The number of homeless veterans in the United States has declined by just over 50 percent in the last decade, according to government data.

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(Department of Veterans Affairs)

David Shulkin ran the nation's largest health system under two presidents. As secretary of the Department of Veterans Affairs, he oversaw a hospital empire that served nine million veterans and employed 135,000 people.

Under Shulkin's leadership, the VA reduced wait times for health care, improved the appeals process for veterans seeking disability benefits, focused on reducing the number of veteran suicides by providing more mental health services, and helped to reduce unemployment among veterans.

Shulkin, 59, who still lives in Gladwyne, made his then boss, Donald Trump, look good. Shulkin delivered some bipartisan wins while other federal departments were roiled with controversy. But for some political appointees, Shulkin didn't move quickly enough. He wouldn't support their proposal to put all of veterans' health care into the hands of private interests. And according to Shulkin, that sank his career.

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A special Veterans Affairs office created in 2017 to protect whistleblowers and punish incompetent or corrupt VA employees has been a colossal failure, according to a blistering investigation released Thursday by the VA's inspector general.

The report comes as the VA district that includes Georgia replaced top leadership last month and the main regional hospital in Decatur for military veterans undergoes an investigation of medical practices amid widespread problems. Regional VA employees lodged close to 300 complaints with the inspector general in the last two years, ranging from retaliation against employees by superiors to abuse of authority.

The inspector general said the nationwide Office of Accountability and Whistleblower Protection (OAWP) failed from top to bottom. Investigations were incompetently carried out and biased. The office also failed to protect whistleblowers' identities and allowed their information to get back to the people or offices being investigated, letting whistleblowers become the subjects of retaliatory investigations.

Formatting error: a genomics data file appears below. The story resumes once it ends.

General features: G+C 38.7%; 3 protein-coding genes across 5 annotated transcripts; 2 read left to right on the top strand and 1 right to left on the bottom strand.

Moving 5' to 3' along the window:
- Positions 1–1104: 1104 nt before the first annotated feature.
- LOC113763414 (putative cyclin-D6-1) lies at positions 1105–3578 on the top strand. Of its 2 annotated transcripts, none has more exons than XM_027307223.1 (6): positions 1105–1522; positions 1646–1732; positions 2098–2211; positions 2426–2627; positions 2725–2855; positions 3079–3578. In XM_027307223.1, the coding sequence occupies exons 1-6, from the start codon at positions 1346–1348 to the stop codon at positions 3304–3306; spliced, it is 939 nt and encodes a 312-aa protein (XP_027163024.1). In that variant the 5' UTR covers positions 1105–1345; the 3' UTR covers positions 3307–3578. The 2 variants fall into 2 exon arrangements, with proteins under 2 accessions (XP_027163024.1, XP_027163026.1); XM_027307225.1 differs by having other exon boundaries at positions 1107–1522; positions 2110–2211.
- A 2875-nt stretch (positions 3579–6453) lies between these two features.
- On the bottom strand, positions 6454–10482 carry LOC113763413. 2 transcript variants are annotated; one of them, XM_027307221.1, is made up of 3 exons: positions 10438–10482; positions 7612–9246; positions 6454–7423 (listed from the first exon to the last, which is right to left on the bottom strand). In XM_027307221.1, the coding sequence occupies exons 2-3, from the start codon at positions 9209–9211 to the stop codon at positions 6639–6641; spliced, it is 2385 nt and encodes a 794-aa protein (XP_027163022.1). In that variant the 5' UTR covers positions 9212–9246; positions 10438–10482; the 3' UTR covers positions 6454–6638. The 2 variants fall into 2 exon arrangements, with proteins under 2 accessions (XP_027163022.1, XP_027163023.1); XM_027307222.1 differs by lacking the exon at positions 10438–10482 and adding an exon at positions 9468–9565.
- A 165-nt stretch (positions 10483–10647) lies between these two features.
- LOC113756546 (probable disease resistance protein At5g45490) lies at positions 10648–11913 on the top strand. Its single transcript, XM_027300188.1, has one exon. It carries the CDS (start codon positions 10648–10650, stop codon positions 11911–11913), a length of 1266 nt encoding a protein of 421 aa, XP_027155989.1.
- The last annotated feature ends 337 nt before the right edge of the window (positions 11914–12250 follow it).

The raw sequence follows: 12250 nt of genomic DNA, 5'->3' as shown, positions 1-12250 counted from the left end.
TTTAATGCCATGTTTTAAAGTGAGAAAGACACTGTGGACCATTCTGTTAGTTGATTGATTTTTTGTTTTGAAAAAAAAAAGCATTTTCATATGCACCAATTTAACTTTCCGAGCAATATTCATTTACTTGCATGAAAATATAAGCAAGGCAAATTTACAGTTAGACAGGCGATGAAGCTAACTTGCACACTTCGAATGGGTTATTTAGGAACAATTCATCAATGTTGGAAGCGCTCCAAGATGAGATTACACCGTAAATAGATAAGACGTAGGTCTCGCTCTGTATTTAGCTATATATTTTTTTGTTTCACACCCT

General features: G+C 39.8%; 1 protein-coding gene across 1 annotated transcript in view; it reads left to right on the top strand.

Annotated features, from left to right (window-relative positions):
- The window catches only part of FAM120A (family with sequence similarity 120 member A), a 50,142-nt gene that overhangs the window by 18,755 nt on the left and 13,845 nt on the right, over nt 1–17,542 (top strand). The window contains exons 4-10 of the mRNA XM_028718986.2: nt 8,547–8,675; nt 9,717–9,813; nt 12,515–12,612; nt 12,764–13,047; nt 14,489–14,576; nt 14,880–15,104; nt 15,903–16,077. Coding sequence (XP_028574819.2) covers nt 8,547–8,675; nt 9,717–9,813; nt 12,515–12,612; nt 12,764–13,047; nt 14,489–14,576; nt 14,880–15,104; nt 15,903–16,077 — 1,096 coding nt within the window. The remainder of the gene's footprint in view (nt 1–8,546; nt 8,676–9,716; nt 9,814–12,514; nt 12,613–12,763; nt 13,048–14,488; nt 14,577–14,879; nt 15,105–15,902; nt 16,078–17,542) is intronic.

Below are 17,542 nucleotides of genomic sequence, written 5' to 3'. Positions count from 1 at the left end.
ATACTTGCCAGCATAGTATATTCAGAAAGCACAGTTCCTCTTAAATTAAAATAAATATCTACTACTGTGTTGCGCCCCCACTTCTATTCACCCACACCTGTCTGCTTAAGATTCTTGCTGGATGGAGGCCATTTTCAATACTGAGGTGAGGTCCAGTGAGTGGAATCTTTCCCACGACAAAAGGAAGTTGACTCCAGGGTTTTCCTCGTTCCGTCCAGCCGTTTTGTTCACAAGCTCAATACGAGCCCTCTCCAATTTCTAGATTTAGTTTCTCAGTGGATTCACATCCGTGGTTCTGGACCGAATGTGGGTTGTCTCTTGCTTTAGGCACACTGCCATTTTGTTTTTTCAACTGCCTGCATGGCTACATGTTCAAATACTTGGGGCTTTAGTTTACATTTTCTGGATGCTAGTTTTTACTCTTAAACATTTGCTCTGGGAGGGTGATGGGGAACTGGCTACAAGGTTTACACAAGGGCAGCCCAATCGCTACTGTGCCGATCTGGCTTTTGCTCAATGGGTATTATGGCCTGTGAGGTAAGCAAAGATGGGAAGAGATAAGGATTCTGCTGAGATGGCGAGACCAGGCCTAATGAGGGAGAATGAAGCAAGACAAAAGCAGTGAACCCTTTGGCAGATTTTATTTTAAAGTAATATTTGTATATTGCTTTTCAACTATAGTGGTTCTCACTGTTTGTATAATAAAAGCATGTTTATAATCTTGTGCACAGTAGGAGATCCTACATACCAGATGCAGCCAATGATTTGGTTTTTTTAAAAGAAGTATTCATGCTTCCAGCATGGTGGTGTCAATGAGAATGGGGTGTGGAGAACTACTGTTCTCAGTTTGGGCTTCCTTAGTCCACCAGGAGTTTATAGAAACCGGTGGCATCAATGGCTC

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The former Secretary of the Department of Veterans Affairs thinks that the VA needs to start researching medical marijuana. Not in a bit. Not soon. Right goddamn now.

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(U.S. Air Force photo illustration/Airman 1st Class Corey Hook)

Editor's Note: This article by Richard Sisk originally appeared on Military.com, a leading source of news for the military and veteran community.

The Department of Veterans Affairs released an alarming report Friday showing that at least 60,000 veterans died by suicide between 2008 and 2017, with little sign that the crisis is abating despite suicide prevention being the VA's top priority.

Although the total population of veterans declined by 18% during that span of years, more than 6,000 veterans died by suicide annually, according to the VA's 2019 National Veteran Suicide Prevention Annual Report.

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The Topeka Veterans Affairs Medical Center (Public domain)

The Kansas City VA Medical Center is still dealing with the fallout of a violent confrontation last year between one of its police officers and a patient, with the Kansas City Police Department launching a homicide investigation.

And now Topeka's VA hospital is dealing with an internal dispute between leaders of its Veterans Affairs police force that raises new questions about how the agency nationwide treats patients — and the officers who report misconduct by colleagues.

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